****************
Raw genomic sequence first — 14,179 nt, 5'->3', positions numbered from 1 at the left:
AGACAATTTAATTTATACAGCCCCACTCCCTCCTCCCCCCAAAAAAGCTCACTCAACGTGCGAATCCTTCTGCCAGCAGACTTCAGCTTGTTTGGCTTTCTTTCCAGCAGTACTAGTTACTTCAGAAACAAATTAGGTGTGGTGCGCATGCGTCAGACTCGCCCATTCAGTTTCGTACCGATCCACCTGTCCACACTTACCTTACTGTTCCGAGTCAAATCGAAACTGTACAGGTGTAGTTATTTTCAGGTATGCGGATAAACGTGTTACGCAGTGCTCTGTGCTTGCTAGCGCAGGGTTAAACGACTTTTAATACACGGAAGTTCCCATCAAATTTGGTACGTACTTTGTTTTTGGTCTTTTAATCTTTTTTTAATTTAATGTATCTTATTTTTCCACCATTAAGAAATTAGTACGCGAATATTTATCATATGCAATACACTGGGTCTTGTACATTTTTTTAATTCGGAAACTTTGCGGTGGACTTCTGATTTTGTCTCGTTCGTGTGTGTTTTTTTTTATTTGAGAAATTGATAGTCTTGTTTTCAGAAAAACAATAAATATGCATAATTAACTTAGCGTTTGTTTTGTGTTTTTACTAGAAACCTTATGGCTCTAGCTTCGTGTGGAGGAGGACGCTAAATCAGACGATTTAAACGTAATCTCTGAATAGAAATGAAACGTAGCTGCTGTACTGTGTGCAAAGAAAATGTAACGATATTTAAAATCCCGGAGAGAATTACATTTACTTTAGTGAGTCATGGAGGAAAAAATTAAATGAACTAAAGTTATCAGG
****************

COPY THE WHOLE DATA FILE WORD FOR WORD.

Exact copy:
Raw genomic sequence first — 14,179 nt, 5'->3', positions numbered from 1 at the left:
AGACAATTTAATTTATACAGCCCCACTCCCTCCTCCCCCCAAAAAAGCTCACTCAACGTGCGAATCCTTCTGCCAGCAGACTTCAGCTTGTTTGGCTTTCTTTCCAGCAGTACTAGTTACTTCAGAAACAAATTAGGTGTGGTGCGCATGCGTCAGACTCGCCCATTCAGTTTCGTACCGATCCACCTGTCCACACTTACCTTACTGTTCCGAGTCAAATCGAAACTGTACAGGTGTAGTTATTTTCAGGTATGCGGATAAACGTGTTACGCAGTGCTCTGTGCTTGCTAGCGCAGGGTTAAACGACTTTTAATACACGGAAGTTCCCATCAAATTTGGTACGTACTTTGTTTTTGGTCTTTTAATCTTTTTTTAATTTAATGTATCTTATTTTTCCACCATTAAGAAATTAGTACGCGAATATTTATCATATGCAATACACTGGGTCTTGTACATTTTTTTAATTCGGAAACTTTGCGGTGGACTTCTGATTTTGTCTCGTTCGTGTGTGTTTTTTTTTATTTGAGAAATTGATAGTCTTGTTTTCAGAAAAACAATAAATATGCATAATTAACTTAGCGTTTGTTTTGTGTTTTTACTAGAAACCTTATGGCTCTAGCTTCGTGTGGAGGAGGACGCTAAATCAGACGATTTAAACGTAATCTCTGAATAGAAATGAAACGTAGCTGCTGTACTGTGTGCAAAGAAAATGTAACGATATTTAAAATCCCGGAGAGAATTACATTTACTTTAGTGAGTCATGGAGGAAAAAATTAAATGAACTAAAGTTATCAGG